The final week of March sees Ghana come up against Nigeria, its West African archrivals, in a two-legged playoff clash that would see one of those teams join four others from around the continent to represent Africa at the 2022 FIFA World Cup later in the year.
For these five reasons, at least, this tie is a must-win for the Black Stars.
IT’S NIGERIA… AND IT’S BEEN A WHILE
If there is an opponent that Ghana loves to get one over – regardless of the occasion, venue, or reward – it’s Nigeria.
The long-running rivalry between the two countries transcends fields – music, cuisine, etc. – but nowhere is it as intense as in football.
Ghana is, per the numbers, the dominant side in matches between the two, and a chance to re-assert that supremacy shouldn’t be missed; this chance, the first in over a decade, is especially crucial, given the stakes.
IT’S THE WORLD CUP… AND IT’S BEEN A WHILE
It’s testament to how much Ghana’s stock on the international scene has soared in the last 15 years or so that the Black Stars’ absence at the 2018 FIFA World Cup was rather conspicuous.
The country made a noticeable impression at the first edition of the Mundial it ever graced, Germany 2006, and did even better at the next tournament, when the showpiece came to Africa.
A chance to fix all that and bring back the good times was missed by failing to qualify for Russia 2018, but here’s another.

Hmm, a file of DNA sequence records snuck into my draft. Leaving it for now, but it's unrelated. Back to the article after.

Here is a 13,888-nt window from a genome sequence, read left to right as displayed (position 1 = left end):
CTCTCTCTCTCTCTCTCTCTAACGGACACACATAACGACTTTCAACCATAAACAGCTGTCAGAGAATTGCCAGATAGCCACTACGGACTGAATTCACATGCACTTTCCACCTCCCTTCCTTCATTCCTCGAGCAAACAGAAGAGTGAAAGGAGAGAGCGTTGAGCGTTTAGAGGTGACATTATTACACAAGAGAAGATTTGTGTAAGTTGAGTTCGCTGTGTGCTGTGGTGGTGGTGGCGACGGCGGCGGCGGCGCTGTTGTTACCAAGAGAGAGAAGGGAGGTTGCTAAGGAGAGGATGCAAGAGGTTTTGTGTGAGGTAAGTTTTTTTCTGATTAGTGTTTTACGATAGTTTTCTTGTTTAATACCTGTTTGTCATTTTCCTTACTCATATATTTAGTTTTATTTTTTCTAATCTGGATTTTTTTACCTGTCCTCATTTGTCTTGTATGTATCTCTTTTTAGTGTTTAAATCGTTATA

Why pass it up?
THE ALLURE OF IT ALL
There’s no overstating just how much value booking a World Cup ticket adds to the reputation of a national team, even in the period between qualification and appearance at the finals itself.
And that’s a currency Ghana is in dire need of in its bid to win the attentions of those highly-rated talents of partial/full Ghanaian extraction who appear to have their hearts set on playing for some more prestigious international side they are eligible for – think the likes of Tariq Lamptey, Callum Hudson-Odoi, and Brian Brobbey.
It did work a treat when Ghana sealed a place at South Africa 2010, turning the head of Germany-born Kevin-Prince Boateng.
Who knows just which player could be swayed, this time, by the prospect of playing in Qatar?
SOMETHING TO BUILD ON
It hasn’t been a great last few months – make that last few years, if you will – for the Black Stars.
An entire generation (or two?) has been phased out, with the smoothness of the ensuing transition not helped by poor technical leadership, culminating in the horror of the nation’s worst-ever Africa Cup of Nations (AFCON) showing in January this year.
The team is ready to travel in a fresh direction under a yet-to-be-named substantive trainer, but there is the small matter of this pair of qualifiers to get out of the way. Defeat in the upcoming assignment wouldn’t make the job of the incoming head coach any harder – things are pretty bad already – but victory…?
Well, what a way that would be to lay the foundation for the rebuild that lies ahead!
THE NATION NEEDS IT
Times are hard, you say?
Ah, tell me about it!
Fuel prices are speeding one way, the Ghanaian Cedi is hurtling the other, and the much-loathed electronic levy should be arriving anytime soon; things, considering global events, are unlikely to get much better in the foreseeable future.
But if there’s anything that, even in the bleakest of times, has proven capable of lifting the national mood or, at least, serving as a potent distraction, it’s a big football result – never mind one against the old enemy.
Every Ghanaian – from the embattled head of state to the embittered man on the streets – would surely embrace such an outcome, no?